Ben Levy: Voter suppression cost Pflueger District 1 race
The final count for the District 1 State Senate primary have tallied: Democrat Silke Pflueger’s 40,304 votes (25.8% of the vote) were not enough to move her on to the runoff between the top two vote-getters. She needed an additional 4,216 votes to do so.
But something was amiss.
Pflueger was the only Democrat still running, yet Steven Baird — a Republican who ran as a Democrat before announcing his withdrawal from the competition in February — siphoned 9,035 votes (5.8% of the vote).
Voters in District 1 received a mailer encouraging them to vote for either Steve Baird or Assemblyman Brian Dahle. It portrayed Baird as a progressive Democrat and Dahle as a Republican, claiming each represents a good choice, depending on your respective party.
“This mailer was designed to deceive voters and have them throw their vote away by voting for a candidate that has dropped out of the race,” Pflueger wrote on Facebook on Saturday.
Baird, who ran for the same seat as a Republican in 2016, was portrayed both by himself and by the mailer as a supporter of free education, universal health care, and voting rights. On his website he expressed support for “late term abortions up to and including the 25th year.”
Baird switched his party registration from Republican to Democrat in 2017, despite having spent 2016 working closely with the conservative State of Jefferson movement, which sought to create a 51st state out of parts of rural California and Oregon. During his 2016 state Senate campaign he described himself as a “climate change denier” and opposed increasing minimum wage.
The mailer was paid for by the California Professional Firefighters PAC and “Taxfighters for Brian Dahle for State Senate 2019,” which received $85,000 from the California Correctional Peace Officer’s Association and $150,000 from the California Association of Realtors. All have spent money in support of Dahle.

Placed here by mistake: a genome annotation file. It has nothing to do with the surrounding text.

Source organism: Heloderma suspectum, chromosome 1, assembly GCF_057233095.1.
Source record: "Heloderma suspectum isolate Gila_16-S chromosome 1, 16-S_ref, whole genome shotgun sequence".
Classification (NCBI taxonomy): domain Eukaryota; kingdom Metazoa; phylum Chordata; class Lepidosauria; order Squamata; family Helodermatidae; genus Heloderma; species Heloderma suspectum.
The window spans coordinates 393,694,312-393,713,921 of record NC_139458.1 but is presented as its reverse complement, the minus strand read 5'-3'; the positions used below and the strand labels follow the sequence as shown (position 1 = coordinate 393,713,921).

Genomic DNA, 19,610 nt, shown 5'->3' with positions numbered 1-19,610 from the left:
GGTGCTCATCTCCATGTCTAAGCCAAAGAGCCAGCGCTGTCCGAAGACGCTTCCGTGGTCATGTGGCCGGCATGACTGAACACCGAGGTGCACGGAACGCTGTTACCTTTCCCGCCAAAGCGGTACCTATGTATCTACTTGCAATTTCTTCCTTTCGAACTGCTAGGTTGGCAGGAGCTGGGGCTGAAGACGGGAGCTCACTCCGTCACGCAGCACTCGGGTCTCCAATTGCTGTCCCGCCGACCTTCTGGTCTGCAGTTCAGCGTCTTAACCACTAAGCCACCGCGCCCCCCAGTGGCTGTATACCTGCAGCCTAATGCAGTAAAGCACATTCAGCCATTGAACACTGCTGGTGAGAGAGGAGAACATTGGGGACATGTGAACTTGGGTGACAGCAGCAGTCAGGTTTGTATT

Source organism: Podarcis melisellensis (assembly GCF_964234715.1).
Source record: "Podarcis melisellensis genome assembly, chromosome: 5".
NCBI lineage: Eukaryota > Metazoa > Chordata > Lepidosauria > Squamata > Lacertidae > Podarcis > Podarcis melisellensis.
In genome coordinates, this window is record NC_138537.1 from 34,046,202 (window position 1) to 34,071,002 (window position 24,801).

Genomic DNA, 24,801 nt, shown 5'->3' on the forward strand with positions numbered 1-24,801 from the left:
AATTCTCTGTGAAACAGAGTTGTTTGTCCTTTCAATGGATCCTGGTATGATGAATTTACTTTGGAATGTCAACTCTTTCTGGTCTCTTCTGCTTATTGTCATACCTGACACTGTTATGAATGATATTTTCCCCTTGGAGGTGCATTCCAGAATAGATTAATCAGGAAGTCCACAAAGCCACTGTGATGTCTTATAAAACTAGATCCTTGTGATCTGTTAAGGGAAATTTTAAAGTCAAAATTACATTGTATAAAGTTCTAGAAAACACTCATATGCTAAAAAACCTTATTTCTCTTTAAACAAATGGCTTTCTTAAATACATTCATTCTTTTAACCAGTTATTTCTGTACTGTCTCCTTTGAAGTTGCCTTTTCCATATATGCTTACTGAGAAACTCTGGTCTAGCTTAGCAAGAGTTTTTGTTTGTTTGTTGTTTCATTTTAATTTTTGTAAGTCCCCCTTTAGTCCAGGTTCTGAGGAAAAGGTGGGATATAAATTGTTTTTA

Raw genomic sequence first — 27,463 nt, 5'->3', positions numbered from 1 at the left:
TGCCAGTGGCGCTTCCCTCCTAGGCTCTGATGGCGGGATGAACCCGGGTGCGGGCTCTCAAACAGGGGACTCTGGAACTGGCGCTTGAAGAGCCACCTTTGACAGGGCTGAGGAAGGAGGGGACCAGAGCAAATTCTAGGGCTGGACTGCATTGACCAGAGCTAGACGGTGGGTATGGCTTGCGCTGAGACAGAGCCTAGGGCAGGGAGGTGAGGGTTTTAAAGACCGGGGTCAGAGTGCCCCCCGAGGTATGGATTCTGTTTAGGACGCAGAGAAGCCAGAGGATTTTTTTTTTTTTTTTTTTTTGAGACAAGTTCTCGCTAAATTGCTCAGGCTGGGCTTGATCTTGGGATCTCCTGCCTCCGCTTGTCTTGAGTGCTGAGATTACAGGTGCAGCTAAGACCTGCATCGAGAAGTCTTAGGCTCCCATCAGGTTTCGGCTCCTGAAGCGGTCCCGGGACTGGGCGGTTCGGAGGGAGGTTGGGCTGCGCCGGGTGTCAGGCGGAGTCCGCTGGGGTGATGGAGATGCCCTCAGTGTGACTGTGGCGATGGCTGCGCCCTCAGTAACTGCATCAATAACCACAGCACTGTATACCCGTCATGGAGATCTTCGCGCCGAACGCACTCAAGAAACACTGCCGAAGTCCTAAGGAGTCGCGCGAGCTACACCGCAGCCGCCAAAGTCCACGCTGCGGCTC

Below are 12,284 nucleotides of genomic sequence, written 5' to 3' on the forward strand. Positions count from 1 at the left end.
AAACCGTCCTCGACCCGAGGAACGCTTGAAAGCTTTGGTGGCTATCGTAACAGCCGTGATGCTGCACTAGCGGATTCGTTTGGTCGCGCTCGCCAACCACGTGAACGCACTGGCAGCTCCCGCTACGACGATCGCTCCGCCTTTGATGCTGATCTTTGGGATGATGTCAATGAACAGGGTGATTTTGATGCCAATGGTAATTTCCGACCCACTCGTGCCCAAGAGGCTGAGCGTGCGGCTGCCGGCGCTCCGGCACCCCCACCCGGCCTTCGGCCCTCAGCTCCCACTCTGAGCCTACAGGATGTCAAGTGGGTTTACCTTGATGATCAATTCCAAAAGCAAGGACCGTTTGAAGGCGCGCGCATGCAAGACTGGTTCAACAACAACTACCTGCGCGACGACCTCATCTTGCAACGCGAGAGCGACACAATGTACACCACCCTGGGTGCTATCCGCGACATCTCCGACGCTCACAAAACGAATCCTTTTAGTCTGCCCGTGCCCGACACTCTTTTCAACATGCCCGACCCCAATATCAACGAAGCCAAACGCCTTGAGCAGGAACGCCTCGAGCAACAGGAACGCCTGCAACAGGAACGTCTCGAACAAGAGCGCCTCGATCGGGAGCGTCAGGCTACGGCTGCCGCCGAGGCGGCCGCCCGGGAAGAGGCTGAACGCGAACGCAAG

“I don’t know anything about it,” Dahle told The Union. “It’s not anything I control. They do things on their own.”
Despite denying involvement, Dahle conveyed little concern about voters being misled.
“People that have died while on the ballot have won, in some cases,” he said.
In the year following his switch of party affiliation to Democrat, Baird published a book, “My Kvetch: True Confessions of a Democrat Politician.”
The book is an apparent attempt by Baird to mock Democrats by pretending to be one then mocking himself. In the foreword, which he misspells as “forward,” he describes his childhood self as “hazing target” who was “vertically challenged and nearsighted.”
Describing his adult self, he writes his “goal (in politics) is to serve one’s self and to have a seat at that glorious table set only for the most worthy; those of us devoid of a single shred or moral fiber or consciousness.”
Ben Levy lives in Nevada City.
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Several years ago, I wrote “The myth of the accidental overdose” (April 19, 2019, Other Voices, The Union).